Two for Tuesday: Chana Bloch


“Chana Bloch’s poems whisper swiftly what has been in us since we began. They are telling, quick revelations of the creatures we are, creatures we may not ignore and must not distort.” ~ Richard Hugo

I decided to do today’s post about poet, translator and scholar Chana Bloch (March 15, 1940 (my mom’s birthday)-May 19, 2017),  after coming upon one of her poems in a post that I wrote several years ago (March 23, 2013). Rereading this poem made me want to know more about Bloch, so I went on one of my online scavenging hunts.

In reading about Bloch I came upon a PDF entitled Patient Poets: Illness from Inside Out, by Marilyn Chandler McEntyre; published in 2017 by UC Berkeley as part of its Perspectives in Medical Humanities series, the publication deals with poetry written by patients in the face of illness. If you have the time, I recommend perusing this work as it is replete with works with which you may be unfamiliar, and at only 170 pages, it’s a fast read.

I always appreciate that serendipitous aspect of life that allows me to stumble upon poems akin to those that I tend to write: those that deal with illness, loss, and death. I was completely unfamiliar with McEntyre and this publication, and I found it when trying to track down the source of the titular quote about Bloch, so I spent an hour on a rabbit trail that proved to be very rewarding.

The following passage, which appears in the chapter entitled “Outrageous Intimacies,” describes a process I have undertaken more times than I can count: that of turning to composing in the immediate aftermath of hearing bad news, regardless of locale or access to writing materials. From the text:

We see a similar reflection on the enforced intimacies of diagnosis and surgery in a series of eight poems by Chana Bloch, collectively entitled “In the Land of the Body,” that chronicle her diagnosis and treatment for ovarian cancer (Bloch, 68). The poems, by a poet and writer whose diagnosis interrupted a thriving teaching career, were composed in the course of treatment, the first scribbled in the car immediately after learning she would have to have surgery. That was her moment of resolve to survive and write about it; that resolve, she said later in an interview, “would be like a thread I could hold on to.” She continued to write her way through the experience, jotting notes during clinical visits, collecting unfamiliar words, pressing the doctor for explanations she later translated into her own idiom.

To read more about Bloch, The Poetry Society of America features an Interview that Diane Bilyak conducted with Bloch, which can be found here; the Los Angeles Review of Books printed a nice feature in 2015, or you can take a look at her NYT obituary here.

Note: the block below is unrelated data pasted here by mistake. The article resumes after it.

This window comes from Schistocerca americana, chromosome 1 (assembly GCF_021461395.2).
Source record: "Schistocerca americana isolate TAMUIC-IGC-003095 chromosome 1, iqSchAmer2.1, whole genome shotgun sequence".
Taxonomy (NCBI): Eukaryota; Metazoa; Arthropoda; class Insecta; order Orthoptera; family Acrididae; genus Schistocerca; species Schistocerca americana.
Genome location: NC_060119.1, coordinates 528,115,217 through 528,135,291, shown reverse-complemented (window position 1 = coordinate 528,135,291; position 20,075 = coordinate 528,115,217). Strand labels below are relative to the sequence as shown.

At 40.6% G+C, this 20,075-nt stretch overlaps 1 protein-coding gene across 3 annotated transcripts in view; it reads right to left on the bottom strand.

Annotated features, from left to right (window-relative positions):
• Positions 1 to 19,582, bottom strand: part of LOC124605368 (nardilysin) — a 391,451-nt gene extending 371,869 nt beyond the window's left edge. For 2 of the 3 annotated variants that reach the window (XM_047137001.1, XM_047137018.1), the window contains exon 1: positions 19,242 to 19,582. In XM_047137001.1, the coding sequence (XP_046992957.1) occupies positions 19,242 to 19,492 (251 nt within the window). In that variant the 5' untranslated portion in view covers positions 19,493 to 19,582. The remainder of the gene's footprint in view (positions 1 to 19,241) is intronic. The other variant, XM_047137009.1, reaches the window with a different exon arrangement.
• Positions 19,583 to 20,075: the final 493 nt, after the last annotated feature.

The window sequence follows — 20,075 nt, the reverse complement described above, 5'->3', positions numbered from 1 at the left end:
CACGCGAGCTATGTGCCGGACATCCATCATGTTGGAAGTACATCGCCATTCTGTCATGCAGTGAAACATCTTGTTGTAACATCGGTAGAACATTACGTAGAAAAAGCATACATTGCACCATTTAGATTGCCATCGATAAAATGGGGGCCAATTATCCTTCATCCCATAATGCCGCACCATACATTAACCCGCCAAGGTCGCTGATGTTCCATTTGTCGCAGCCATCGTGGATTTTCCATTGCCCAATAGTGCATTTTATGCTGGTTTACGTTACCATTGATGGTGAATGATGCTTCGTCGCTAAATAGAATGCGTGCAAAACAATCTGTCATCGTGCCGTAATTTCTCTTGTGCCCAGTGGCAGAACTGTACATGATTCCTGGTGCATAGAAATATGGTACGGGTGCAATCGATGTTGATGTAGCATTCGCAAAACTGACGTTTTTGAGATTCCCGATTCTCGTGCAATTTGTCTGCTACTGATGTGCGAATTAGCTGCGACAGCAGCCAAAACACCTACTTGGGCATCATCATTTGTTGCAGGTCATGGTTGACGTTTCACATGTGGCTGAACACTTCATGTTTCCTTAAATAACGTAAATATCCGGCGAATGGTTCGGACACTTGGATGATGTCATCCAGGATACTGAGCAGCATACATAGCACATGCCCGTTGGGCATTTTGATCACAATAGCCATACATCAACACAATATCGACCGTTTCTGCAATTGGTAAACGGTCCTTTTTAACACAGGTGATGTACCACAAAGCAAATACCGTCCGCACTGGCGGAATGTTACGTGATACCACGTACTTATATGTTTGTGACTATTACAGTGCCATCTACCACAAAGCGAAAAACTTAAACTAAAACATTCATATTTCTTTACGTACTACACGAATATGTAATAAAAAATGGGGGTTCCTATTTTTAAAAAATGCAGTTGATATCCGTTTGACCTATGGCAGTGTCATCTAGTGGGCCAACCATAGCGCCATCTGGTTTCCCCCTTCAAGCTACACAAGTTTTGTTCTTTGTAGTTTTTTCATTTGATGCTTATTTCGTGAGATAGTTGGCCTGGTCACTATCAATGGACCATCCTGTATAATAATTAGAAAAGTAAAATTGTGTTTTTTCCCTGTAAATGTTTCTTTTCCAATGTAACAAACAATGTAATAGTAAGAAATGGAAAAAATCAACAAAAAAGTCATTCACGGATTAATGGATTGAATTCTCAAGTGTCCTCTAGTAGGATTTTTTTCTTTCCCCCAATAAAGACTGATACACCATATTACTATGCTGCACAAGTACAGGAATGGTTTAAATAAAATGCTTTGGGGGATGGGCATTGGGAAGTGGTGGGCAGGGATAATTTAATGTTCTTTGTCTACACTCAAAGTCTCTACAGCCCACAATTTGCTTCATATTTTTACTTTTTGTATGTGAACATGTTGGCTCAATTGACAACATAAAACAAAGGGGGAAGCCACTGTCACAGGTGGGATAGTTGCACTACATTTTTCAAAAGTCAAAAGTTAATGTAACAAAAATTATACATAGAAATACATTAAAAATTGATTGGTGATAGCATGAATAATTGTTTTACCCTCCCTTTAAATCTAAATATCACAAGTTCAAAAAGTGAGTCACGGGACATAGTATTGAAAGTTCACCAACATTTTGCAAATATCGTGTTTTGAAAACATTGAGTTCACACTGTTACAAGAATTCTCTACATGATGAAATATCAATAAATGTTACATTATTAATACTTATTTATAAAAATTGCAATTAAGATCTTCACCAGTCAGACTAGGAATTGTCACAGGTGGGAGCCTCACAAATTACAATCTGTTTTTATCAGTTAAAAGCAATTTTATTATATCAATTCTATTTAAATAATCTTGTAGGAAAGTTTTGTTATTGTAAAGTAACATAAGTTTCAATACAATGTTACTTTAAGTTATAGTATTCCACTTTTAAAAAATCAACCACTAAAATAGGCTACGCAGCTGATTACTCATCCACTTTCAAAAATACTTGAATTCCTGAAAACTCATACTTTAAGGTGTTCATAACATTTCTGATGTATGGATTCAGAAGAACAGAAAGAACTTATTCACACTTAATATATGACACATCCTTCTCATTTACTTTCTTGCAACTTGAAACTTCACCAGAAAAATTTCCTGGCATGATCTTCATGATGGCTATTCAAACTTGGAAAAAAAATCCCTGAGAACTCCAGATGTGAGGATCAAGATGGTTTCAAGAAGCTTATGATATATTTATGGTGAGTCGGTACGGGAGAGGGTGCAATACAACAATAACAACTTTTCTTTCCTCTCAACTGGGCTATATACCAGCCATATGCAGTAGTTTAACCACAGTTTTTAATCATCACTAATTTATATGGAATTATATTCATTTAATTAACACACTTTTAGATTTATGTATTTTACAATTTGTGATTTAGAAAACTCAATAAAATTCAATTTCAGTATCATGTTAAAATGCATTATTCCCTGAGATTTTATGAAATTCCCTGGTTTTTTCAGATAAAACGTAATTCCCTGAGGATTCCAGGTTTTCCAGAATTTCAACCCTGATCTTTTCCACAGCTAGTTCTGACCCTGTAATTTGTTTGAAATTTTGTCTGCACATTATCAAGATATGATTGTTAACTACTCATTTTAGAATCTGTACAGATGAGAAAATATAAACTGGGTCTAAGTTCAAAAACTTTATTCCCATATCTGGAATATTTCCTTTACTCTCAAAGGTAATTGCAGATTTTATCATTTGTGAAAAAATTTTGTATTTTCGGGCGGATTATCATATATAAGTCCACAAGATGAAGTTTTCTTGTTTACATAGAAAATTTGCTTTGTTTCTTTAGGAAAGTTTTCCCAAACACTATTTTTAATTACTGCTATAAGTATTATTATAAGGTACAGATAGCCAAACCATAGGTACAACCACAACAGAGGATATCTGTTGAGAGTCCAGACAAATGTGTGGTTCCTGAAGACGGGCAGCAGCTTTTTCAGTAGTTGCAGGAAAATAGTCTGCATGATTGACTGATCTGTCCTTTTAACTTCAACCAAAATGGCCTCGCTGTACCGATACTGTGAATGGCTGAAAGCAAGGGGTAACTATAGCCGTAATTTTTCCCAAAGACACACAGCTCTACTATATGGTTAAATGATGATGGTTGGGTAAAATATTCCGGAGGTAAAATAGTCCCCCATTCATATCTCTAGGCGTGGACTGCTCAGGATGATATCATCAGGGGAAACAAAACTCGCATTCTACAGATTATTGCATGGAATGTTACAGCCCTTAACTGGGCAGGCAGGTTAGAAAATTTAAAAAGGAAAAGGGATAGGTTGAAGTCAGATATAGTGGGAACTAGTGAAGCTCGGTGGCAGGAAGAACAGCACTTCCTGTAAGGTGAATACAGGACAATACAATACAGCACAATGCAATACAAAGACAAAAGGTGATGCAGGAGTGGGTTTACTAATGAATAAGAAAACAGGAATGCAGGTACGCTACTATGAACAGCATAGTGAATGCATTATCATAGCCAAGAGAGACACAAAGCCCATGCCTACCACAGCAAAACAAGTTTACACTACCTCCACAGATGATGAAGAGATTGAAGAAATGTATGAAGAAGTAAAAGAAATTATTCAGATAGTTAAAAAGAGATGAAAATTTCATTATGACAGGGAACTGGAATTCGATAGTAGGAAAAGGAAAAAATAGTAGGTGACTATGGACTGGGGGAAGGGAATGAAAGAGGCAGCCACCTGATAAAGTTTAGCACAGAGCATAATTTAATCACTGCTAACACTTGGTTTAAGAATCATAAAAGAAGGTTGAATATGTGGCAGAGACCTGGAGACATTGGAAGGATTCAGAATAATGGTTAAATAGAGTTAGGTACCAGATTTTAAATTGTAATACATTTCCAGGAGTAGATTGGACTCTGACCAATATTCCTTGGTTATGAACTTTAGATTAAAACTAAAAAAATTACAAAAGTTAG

Happy Birthday to F. Scott Fitzgerald (September 24, 1896-December 21, 1940)

Note: While I had the bones of this post done on Tuesday, it still needed some flesh, hence, the back posting . . .


Chiaroscuro

Before the light was divided from darkness,
what was it like, that chaos?
a brilliant shadow? an absence
lit from within?
This is not a question. I’m tired of living
in the land of answers.

At school I’d wave my flag of five fingers,
pleased to produce
just what the teacher ordered.
I needed to get it right.

I knew a man whose first love
was numbers, how sane they are.
Feelings! he blurted, startling himself and me.
Sometimes I wish I didn’t have them.

My feelings know more than I do,
and what do they know?
He left me laughing and crying at the same time.

And what did he know without his feelings?
Four currencies, three fine wines,
two fountain pens, one blue, one black,
the capital of every poor country in the world.

**********

Watching

for my father

You and I used to talk about
Lear and his girls
(I read it in school,

you saw it on the Yiddish stage
where the audience yelled:
Don’t believe them,

they’re rotten) —
that Jewish father and his
suburban daughters.

Now I’m here with the rest,
smelling the silences,
watching you

disappear.
What will it look like?
Lost on the bed

without shoes, without lungs,
you won’t talk
except to the wall: I’m dying,

and to the nurse: Be
careful, I
may live.

What does a daughter say
to the bones
that won’t answer —

Thank you to the nice man?
Daddy?
The last time

we went to the Bronx Zoo,
the elephants were smelly as ever,
all those warm Sundays,

the monkeys as lewd.
But they put the penguins
behind curved glass

with a radiant sky
painted on the far wall.
And all those birds

lined up with their backs to us
watching the wrong
horizon.